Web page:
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I was having a look at the Tk demo widget 8.5/8.6 and found the line inside:

eval destroy [winfo child .]

When I looked up winfo, there was no child option, but there was a children option. I tested a few things with the two and they appear to be the same.

% package require Tk
% pack [label .m1 -text "Hello"]
% pack [label .m2 -text "World"]
% puts [winfo child .]
.m1 .m2
% puts [winfo children .]
.m1 .m2

Those two seem to be the same to me, but one is documented and the other isn't. Is there any difference or is that only a consequence of different versions of Tcl (it seems that child was used earlier and is now being replaced with children -perhaps because of a bug?-, although both behave roughly similarly)?

If they are different, is there any reason why someone would use one instead of the other?

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1 Answer 1

up vote 4 down vote accepted

Tcl allows you to abbreviate any command to the closest non-ambiguous substring. For instance:

% string range abcd 0 2
abc
% stri ran abcd 0 2
abc
% str r abcd 0 2
unknown or ambiguous subcommand "r": must be bytelength, compare, equal, first, index, is,  last, length, map, match, range, repeat, replace, reverse, tolower, totitle, toupper, trim, trimleft, trimright, wordend, or wordstart
% 

The final line has an ambiguous match - r can match any of range, repeat, replace or reverse so we get an error raised. ra is the shortest match possible for range here.

The specific documentation applicable to this is actually in the man page for Tcl_GetIndexFromObj where is states

A match occurs if objPtr's string value is identical to one of the strings in tablePtr, or if it is a non-empty unique abbreviation for exactly one of the strings in tablePtr and the TCL_EXACT flag was not specified

This is because the Tcl_GetIndexFromObj API call is typically how commands and subcommands are identified throughout the Tcl sources.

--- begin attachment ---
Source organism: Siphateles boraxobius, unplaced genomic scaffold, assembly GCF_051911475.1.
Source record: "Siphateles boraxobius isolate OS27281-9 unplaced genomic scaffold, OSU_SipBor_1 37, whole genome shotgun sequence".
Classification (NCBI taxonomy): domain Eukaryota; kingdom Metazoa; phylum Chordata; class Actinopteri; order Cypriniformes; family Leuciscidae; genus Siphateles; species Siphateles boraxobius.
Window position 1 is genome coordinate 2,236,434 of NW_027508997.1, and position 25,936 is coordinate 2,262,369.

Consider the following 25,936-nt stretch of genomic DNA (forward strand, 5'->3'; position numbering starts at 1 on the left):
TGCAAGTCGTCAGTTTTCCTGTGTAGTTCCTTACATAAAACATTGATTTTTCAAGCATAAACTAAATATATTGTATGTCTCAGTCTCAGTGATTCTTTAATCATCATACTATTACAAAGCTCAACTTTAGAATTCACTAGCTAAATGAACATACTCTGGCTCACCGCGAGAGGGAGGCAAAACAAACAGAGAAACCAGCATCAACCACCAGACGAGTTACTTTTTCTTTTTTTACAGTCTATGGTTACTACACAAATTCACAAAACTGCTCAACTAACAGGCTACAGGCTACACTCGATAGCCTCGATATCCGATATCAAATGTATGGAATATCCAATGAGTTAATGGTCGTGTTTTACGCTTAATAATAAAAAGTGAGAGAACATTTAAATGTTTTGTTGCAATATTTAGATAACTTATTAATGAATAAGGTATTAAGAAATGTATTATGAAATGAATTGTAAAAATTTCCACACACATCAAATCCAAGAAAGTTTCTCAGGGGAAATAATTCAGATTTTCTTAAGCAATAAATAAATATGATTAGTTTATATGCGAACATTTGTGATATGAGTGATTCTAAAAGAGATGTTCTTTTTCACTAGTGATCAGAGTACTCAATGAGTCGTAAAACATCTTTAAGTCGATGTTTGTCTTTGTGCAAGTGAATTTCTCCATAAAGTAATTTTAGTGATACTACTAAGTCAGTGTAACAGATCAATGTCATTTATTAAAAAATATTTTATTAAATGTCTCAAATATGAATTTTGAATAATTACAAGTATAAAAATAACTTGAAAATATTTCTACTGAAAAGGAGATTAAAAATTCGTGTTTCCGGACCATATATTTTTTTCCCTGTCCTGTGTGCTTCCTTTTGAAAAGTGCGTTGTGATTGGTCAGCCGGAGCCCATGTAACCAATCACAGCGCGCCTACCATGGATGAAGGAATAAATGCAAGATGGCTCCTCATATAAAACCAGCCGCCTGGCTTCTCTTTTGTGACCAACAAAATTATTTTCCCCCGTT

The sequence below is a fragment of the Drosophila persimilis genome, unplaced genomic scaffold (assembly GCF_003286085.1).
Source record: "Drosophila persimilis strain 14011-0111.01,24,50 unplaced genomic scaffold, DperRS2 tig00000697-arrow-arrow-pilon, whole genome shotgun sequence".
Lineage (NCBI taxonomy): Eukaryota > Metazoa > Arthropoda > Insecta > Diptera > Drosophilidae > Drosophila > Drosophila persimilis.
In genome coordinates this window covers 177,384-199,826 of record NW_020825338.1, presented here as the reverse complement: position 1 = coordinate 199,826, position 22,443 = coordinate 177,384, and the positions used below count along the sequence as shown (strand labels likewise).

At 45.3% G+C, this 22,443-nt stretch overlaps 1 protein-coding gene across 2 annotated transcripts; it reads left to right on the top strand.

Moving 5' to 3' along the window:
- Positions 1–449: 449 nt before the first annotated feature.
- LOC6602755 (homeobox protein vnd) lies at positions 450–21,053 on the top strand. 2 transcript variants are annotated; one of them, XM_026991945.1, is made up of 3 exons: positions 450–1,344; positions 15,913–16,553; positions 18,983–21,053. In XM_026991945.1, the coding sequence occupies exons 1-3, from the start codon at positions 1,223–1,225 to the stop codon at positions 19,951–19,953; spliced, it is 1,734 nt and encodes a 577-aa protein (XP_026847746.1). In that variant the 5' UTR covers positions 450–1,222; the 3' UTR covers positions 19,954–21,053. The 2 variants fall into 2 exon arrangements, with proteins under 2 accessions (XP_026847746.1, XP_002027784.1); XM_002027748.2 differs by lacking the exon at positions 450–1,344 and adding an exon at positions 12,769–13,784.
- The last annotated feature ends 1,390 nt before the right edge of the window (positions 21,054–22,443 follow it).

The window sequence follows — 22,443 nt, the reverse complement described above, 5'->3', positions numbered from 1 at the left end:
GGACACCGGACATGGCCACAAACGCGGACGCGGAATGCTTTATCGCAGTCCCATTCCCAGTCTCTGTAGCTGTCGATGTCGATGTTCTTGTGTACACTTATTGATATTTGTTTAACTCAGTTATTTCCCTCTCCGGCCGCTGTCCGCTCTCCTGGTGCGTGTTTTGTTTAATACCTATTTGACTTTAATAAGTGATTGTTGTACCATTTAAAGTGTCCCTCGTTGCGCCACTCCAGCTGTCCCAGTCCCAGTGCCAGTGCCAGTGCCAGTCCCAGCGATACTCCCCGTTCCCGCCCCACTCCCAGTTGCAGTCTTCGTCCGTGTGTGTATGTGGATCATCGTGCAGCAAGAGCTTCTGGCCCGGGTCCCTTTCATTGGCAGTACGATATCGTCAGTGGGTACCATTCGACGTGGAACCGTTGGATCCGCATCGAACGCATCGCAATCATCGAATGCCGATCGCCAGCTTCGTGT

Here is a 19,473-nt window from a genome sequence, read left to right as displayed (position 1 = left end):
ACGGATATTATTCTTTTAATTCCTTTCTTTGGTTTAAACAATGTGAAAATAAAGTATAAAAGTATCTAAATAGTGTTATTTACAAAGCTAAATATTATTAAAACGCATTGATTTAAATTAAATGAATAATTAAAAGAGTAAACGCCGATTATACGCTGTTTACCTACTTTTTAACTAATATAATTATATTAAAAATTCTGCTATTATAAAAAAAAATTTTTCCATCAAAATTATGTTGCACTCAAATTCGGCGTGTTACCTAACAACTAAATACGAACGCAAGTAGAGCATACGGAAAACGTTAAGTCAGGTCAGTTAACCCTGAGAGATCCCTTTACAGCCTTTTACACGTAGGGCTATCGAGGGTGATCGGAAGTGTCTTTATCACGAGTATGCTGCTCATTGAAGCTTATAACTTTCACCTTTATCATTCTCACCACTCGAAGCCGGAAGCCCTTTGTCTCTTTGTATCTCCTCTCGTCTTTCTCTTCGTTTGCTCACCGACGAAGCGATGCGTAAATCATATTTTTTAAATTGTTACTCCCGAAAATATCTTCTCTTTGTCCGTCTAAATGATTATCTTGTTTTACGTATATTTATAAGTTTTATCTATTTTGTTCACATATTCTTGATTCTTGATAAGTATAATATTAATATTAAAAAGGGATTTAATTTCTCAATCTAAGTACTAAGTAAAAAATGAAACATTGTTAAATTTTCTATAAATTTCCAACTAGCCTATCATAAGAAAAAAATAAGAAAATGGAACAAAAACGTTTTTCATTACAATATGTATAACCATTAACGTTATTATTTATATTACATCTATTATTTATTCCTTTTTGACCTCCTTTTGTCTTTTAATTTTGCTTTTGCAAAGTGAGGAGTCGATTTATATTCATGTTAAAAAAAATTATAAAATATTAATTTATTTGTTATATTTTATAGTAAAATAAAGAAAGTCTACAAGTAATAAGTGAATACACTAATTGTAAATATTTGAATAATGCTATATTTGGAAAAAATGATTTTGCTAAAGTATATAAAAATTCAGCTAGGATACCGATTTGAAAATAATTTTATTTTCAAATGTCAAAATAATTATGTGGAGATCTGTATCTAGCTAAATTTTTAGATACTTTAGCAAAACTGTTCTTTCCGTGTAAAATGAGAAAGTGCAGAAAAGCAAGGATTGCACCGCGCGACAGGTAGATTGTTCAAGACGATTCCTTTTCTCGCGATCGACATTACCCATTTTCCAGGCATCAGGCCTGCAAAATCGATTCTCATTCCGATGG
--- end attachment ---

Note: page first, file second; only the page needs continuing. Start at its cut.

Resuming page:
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Wow, that's really surprising... I never knew that Tcl was holding such a capability. Thank you for answering :) –  Jerry Dec 27 '13 at 12:39
    
Btw, this might be a bit off-topic, but would you happen to know whether this is something quite unique to Tcl or are there some other languages with APIs behaving in a similar way? –  Jerry Dec 27 '13 at 12:41
4  
The abbreviation of commands is only when interactive; the abbreviation of subcommands is always enabled. Good Tcl scripts do not use abbreviations. There are no long-term guarantees that particular abbreviations will continue to be unique in future versions of Tcl. –  Donal Fellows Dec 27 '13 at 14:24
    
@DonalFellows Thank you for the clarification and it's understandable that proper scripts shouldn't rely on that API for some sort of 'autocomplete' feature. One last thing that bothers me a bit, is that I wouldn't have expected something like that in the demo widget, it's like putting some 'bad practice' in demos. –  Jerry Dec 29 '13 at 9:40
    
@Jerry The prefix handling is baked into the base API, Tcl_GetIndexFromObj (except for top-level commands, where it is part of unknown). That makes not having expansion actually take more code… –  Donal Fellows Dec 29 '13 at 14:37

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